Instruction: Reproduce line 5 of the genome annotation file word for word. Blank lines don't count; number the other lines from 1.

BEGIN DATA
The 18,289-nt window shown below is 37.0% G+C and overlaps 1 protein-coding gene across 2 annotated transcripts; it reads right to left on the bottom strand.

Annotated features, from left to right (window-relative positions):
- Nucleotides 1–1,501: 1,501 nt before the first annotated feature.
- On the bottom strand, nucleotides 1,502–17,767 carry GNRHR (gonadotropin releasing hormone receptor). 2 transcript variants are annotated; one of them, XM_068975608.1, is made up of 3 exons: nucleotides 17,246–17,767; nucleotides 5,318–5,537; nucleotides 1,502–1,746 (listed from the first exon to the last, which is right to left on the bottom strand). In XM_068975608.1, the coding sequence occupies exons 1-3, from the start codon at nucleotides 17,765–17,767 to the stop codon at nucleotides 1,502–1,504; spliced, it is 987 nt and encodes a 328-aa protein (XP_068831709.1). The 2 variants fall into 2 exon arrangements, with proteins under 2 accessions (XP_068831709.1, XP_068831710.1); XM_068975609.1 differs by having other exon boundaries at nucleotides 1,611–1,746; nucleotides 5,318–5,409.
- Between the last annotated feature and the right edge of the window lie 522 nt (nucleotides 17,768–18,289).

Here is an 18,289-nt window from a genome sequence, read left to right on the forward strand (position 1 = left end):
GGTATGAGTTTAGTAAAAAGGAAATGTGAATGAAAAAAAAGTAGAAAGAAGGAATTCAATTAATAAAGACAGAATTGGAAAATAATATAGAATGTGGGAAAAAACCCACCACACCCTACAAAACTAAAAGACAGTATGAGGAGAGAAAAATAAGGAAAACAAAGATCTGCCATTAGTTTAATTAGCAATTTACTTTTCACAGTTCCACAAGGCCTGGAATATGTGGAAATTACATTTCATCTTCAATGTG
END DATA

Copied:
- Between the last annotated feature and the right edge of the window lie 522 nt (nucleotides 17,768–18,289).